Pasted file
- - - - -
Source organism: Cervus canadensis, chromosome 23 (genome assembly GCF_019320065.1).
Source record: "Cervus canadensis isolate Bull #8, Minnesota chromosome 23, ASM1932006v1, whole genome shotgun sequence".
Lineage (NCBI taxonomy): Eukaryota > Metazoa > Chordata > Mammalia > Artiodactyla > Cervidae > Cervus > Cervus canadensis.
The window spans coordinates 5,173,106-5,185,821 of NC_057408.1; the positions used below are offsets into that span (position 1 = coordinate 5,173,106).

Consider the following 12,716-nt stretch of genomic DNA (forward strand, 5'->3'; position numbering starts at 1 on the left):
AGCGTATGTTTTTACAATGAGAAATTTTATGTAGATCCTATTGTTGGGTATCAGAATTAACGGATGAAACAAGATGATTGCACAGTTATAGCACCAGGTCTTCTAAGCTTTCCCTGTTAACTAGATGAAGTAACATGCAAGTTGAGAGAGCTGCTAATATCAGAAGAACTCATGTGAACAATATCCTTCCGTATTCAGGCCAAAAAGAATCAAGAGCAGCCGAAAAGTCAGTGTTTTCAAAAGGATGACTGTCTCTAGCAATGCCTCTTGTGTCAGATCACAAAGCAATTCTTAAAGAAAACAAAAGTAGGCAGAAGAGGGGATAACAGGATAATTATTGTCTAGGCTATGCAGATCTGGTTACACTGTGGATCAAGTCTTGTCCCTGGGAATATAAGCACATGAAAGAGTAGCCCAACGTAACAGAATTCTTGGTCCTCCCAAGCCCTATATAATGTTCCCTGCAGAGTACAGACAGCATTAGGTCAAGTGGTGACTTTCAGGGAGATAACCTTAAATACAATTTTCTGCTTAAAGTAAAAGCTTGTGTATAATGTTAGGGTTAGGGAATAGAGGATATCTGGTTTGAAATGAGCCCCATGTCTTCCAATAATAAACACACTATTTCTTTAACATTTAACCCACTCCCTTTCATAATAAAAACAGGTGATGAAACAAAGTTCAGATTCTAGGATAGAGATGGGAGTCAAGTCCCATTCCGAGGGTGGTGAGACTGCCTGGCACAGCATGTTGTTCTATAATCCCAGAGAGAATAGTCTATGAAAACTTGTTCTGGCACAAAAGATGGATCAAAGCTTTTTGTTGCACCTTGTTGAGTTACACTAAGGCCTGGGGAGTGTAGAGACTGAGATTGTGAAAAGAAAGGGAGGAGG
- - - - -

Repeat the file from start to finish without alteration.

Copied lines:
Source organism: Cervus canadensis, chromosome 23 (genome assembly GCF_019320065.1).
Source record: "Cervus canadensis isolate Bull #8, Minnesota chromosome 23, ASM1932006v1, whole genome shotgun sequence".
Lineage (NCBI taxonomy): Eukaryota > Metazoa > Chordata > Mammalia > Artiodactyla > Cervidae > Cervus > Cervus canadensis.
The window spans coordinates 5,173,106-5,185,821 of NC_057408.1; the positions used below are offsets into that span (position 1 = coordinate 5,173,106).

Consider the following 12,716-nt stretch of genomic DNA (forward strand, 5'->3'; position numbering starts at 1 on the left):
AGCGTATGTTTTTACAATGAGAAATTTTATGTAGATCCTATTGTTGGGTATCAGAATTAACGGATGAAACAAGATGATTGCACAGTTATAGCACCAGGTCTTCTAAGCTTTCCCTGTTAACTAGATGAAGTAACATGCAAGTTGAGAGAGCTGCTAATATCAGAAGAACTCATGTGAACAATATCCTTCCGTATTCAGGCCAAAAAGAATCAAGAGCAGCCGAAAAGTCAGTGTTTTCAAAAGGATGACTGTCTCTAGCAATGCCTCTTGTGTCAGATCACAAAGCAATTCTTAAAGAAAACAAAAGTAGGCAGAAGAGGGGATAACAGGATAATTATTGTCTAGGCTATGCAGATCTGGTTACACTGTGGATCAAGTCTTGTCCCTGGGAATATAAGCACATGAAAGAGTAGCCCAACGTAACAGAATTCTTGGTCCTCCCAAGCCCTATATAATGTTCCCTGCAGAGTACAGACAGCATTAGGTCAAGTGGTGACTTTCAGGGAGATAACCTTAAATACAATTTTCTGCTTAAAGTAAAAGCTTGTGTATAATGTTAGGGTTAGGGAATAGAGGATATCTGGTTTGAAATGAGCCCCATGTCTTCCAATAATAAACACACTATTTCTTTAACATTTAACCCACTCCCTTTCATAATAAAAACAGGTGATGAAACAAAGTTCAGATTCTAGGATAGAGATGGGAGTCAAGTCCCATTCCGAGGGTGGTGAGACTGCCTGGCACAGCATGTTGTTCTATAATCCCAGAGAGAATAGTCTATGAAAACTTGTTCTGGCACAAAAGATGGATCAAAGCTTTTTGTTGCACCTTGTTGAGTTACACTAAGGCCTGGGGAGTGTAGAGACTGAGATTGTGAAAAGAAAGGGAGGAGG